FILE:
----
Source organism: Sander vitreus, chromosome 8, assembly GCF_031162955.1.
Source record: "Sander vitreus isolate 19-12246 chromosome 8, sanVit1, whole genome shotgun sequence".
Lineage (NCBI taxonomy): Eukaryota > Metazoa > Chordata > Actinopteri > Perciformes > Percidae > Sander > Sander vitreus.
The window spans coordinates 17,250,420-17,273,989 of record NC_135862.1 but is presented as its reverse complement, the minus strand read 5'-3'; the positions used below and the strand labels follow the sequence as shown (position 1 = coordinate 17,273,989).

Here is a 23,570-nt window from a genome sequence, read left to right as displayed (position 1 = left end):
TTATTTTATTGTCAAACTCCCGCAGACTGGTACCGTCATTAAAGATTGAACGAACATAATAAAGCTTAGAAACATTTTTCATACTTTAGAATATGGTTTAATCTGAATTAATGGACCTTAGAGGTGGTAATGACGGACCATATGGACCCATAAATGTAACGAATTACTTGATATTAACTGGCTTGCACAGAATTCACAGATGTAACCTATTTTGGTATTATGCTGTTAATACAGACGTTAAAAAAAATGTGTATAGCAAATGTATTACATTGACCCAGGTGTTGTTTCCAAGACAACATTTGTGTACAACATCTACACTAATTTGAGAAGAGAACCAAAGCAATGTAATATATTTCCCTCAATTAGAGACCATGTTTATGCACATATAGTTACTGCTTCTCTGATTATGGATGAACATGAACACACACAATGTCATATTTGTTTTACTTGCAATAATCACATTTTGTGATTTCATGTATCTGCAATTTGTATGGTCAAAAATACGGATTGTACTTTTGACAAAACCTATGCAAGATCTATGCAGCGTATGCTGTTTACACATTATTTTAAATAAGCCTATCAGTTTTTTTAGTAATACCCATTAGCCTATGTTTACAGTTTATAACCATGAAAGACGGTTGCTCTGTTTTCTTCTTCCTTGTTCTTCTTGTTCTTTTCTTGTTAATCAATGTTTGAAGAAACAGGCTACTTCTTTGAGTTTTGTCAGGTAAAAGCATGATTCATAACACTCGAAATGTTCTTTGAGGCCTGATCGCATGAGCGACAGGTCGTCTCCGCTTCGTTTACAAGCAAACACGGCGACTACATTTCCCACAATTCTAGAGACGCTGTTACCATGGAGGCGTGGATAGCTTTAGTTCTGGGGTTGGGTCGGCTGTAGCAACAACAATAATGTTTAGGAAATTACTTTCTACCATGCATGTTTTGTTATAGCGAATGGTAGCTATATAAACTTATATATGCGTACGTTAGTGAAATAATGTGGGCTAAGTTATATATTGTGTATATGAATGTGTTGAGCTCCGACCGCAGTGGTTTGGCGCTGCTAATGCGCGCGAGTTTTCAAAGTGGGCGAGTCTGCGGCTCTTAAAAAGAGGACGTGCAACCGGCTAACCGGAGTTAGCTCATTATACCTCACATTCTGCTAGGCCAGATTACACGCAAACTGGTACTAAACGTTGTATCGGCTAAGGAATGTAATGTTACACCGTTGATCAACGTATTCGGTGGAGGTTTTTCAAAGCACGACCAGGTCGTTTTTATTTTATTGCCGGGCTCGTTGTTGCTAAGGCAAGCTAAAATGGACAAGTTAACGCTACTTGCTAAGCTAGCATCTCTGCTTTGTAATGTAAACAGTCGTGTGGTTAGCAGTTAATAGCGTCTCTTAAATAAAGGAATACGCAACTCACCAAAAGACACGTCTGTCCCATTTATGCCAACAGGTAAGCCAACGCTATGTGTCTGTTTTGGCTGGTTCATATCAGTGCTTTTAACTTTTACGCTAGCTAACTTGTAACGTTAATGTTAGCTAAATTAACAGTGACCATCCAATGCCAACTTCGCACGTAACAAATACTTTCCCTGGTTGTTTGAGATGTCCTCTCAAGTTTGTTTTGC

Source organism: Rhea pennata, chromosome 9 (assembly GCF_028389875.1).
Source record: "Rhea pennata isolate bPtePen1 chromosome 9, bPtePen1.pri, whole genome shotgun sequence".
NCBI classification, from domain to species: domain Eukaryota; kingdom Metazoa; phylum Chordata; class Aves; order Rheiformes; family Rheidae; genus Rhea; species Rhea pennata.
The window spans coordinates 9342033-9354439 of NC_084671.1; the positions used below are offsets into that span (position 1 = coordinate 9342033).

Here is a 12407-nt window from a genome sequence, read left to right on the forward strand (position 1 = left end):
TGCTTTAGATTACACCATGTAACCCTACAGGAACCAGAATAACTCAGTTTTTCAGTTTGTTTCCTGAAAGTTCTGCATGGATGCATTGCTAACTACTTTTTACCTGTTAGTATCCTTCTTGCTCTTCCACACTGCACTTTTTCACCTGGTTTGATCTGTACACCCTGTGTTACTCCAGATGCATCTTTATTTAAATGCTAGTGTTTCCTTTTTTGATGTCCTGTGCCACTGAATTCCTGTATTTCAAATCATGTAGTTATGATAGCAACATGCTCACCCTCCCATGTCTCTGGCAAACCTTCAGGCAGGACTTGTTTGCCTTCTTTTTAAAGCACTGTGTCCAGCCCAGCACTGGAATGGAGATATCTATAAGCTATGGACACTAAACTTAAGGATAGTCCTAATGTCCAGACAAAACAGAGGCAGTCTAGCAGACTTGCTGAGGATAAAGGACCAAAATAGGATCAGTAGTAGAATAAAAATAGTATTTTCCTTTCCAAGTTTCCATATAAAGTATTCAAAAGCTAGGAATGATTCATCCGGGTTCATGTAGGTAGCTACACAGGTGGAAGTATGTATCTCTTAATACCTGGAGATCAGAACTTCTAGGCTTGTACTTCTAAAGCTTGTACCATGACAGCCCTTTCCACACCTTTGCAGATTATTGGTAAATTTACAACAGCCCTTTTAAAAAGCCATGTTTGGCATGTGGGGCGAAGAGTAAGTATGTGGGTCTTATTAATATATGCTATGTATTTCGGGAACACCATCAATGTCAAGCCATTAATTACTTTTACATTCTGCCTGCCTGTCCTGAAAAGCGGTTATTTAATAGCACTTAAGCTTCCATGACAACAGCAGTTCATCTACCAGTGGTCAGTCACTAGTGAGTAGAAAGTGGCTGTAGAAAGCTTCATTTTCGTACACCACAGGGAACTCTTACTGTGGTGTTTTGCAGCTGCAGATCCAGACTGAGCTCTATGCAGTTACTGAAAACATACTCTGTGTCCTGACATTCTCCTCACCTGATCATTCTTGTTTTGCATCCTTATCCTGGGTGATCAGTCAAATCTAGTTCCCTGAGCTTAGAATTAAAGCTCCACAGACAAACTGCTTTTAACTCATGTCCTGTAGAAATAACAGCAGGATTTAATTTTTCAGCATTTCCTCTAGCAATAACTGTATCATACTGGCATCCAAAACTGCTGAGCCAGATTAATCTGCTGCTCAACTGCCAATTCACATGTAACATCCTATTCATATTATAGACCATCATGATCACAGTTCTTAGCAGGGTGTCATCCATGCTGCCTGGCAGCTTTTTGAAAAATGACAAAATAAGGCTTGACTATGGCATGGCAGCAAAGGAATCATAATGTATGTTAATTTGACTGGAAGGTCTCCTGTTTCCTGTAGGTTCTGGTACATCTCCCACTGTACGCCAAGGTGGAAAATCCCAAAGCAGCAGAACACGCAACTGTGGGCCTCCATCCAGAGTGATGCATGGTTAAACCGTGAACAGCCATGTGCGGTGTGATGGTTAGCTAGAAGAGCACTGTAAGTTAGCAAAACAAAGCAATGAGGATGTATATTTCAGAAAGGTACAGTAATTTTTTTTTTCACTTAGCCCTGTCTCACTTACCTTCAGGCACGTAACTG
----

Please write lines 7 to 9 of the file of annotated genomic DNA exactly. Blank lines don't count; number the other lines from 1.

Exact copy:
Source organism: Rhea pennata, chromosome 9 (assembly GCF_028389875.1).
Source record: "Rhea pennata isolate bPtePen1 chromosome 9, bPtePen1.pri, whole genome shotgun sequence".
NCBI classification, from domain to species: domain Eukaryota; kingdom Metazoa; phylum Chordata; class Aves; order Rheiformes; family Rheidae; genus Rhea; species Rhea pennata.